Young people mentored on leadership
10/15/2008 8:53:33 PM -
There is the need for a direct, focused and sustained leadership in Africa and the youth should take up leadership challenges, Sir Sam Jonah, Chancellor of the University of Cape Coast, said on Wednesday.
He said many people saw leadership as a status of honour and wealth but cautioned that in order to be successful, people in such positions must be able to meet associated challenges and responsibilities.
Sir Sam was addressing the third National Young Leaders Summit organized by Waves International, a non-governmental organization that promotes entrepreneurship, youth leadership and mentorship.
The summit brought together hundreds of youth from various tertiary institutions, as well as young professionals, with speakers from the business community to encourage young people to strive to achieve excellence.
Sir Sam, who shared his experiences as a leader for the past 30 years in various capacities, said there was no formula for success but the formula for failure was an easy one and that was when people tried to please everybody.
“Don’t compromise on values,” he said adding that success was more satisfying when earned. “Above all try and be humble,” he advised.
Sir Sam, who was the main speaker for the two-day summit, also paid tribute to the late Finance Minister, Mr Kwadwo Baah-Wiredu, calling him a true leader with real humility.
Mr Darren Schemmer, Canadian High Commissioner to Ghana, urged the youth to help promote peaceful elections in their communities.
He said leadership was found everywhere including the market, schools, homes and job places, adding that there was no one kind of leader.
“A leader is not a boss; a leader is a person that makes people want to do things without ordering them,” he stressed, saying a leader’s duty was not about telling people what to do but encouraging them to take initiatives and do things by themselves with little control.Mr Schemmer mentioned communication as the key to leading people and urged current leaders and young people who desired leadership to be accountable and responsible to those they led.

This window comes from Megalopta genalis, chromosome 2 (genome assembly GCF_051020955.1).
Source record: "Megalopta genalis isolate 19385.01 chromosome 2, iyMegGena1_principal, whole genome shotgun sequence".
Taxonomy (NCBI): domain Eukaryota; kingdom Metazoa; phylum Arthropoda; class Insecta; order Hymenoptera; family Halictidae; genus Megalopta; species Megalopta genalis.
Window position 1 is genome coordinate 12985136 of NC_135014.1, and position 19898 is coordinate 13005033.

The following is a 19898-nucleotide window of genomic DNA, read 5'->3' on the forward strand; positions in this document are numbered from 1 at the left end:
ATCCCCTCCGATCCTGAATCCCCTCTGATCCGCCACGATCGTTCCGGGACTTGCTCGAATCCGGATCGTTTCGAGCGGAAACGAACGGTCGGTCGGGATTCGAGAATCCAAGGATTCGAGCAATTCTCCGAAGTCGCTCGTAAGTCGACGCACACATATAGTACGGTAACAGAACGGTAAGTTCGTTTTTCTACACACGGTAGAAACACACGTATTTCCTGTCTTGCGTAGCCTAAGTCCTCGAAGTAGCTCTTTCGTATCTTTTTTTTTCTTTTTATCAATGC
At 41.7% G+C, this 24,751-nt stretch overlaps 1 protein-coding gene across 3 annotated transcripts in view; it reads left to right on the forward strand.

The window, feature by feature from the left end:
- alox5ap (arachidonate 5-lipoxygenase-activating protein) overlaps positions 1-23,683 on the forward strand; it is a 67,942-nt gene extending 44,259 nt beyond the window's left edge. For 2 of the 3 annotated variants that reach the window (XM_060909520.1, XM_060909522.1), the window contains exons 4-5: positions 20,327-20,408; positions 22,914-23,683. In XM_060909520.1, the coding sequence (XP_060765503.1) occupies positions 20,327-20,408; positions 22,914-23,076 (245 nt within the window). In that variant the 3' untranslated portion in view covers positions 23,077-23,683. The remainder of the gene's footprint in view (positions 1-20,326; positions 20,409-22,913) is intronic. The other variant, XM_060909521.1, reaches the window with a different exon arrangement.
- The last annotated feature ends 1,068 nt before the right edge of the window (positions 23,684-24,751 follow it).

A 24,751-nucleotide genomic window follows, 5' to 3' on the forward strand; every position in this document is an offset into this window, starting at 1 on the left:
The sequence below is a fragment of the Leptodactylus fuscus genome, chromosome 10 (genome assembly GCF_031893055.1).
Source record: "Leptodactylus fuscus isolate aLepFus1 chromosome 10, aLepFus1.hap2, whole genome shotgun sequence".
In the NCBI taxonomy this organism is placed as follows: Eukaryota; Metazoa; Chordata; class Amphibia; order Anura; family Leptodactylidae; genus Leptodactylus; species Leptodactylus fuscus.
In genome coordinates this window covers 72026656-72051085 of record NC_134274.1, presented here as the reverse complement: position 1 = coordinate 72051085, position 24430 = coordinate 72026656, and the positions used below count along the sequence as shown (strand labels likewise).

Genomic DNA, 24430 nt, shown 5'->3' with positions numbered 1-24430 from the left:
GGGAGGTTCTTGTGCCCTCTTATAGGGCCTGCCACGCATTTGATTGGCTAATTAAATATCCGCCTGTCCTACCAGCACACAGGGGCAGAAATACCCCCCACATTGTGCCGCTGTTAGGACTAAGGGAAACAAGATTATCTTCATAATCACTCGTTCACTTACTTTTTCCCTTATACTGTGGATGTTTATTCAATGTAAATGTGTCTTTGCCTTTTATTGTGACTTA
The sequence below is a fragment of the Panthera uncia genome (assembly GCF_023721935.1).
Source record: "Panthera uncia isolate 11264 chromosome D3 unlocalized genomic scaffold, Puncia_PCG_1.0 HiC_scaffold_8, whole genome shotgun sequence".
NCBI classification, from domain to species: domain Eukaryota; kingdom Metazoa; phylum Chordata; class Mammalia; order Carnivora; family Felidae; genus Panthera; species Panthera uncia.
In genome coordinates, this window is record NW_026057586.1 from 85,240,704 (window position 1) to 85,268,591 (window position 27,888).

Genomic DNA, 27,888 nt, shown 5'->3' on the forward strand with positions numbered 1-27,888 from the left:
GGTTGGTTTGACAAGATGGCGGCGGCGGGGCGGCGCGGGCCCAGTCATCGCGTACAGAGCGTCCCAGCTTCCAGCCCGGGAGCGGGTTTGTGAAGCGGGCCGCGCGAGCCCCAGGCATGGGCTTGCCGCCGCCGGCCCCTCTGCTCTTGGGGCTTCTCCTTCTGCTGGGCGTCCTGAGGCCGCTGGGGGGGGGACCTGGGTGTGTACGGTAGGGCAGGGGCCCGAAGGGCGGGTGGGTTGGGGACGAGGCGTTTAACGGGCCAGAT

Mr Frank Adu Jnr, Managing Director of Cal Bank Limited, who spoke on “Financial Integrity and Leadership, Key to Achieving Millennium Development Goals (MDGs),” said most of Africa’s problems were due to bad leadership.
“African leaders have unfortunately focused on themselves to the detriment of the whole, denying their people’s development comparable to the rest of the world or commensurate with the wealth and resources available to the people and their countries.”
Mr Adu also expressed worry about corruption in Africa and identified lack of financial integrity in public finances as the main factor that led to corruption and mismanagement of resources.
“There is corruption in the national developmental processes, corruption in the management of public resources, corruption in the provision of essentials of life, simply corruption and mismanagement in administration and governance.”
He advised the youth to strive to perform better than their predecessors.
Mr Adu said effective use of an organization’s resources was critical to the timely attainment of the MDGs, adding that it was unacceptable for people to use organization’s resources for personal gain or profit.
“Integrity in everything is clearly related to what is ethical and what is morally right,” he said and called for the strengthening of administrative and accounting procedures, institutional and organizational checks and balances and enforce rules and regulations, sanctions and punishment.
“Have regard for your name, since it will remain for you longer than a great store of gold.”
Ms Esther Amba Numaba Cobbah, Chief Executive Officer of Strategic Communications Africa Limited, challenged young people to make use of what was in their hands which could be a pen, a personal attitude and some unique qualities.
“I believe that the youth are leaders of today and not the future,” she said adding that young people who are entrusted with leadership are likely to become targets of hatred and envy by the older generation who feel their power slipping away in favour of the youth.”
She said leadership was not like a product assembly line, adding it was about an individual’s self-discovery and cultivation of the endowments that God had put in our hand.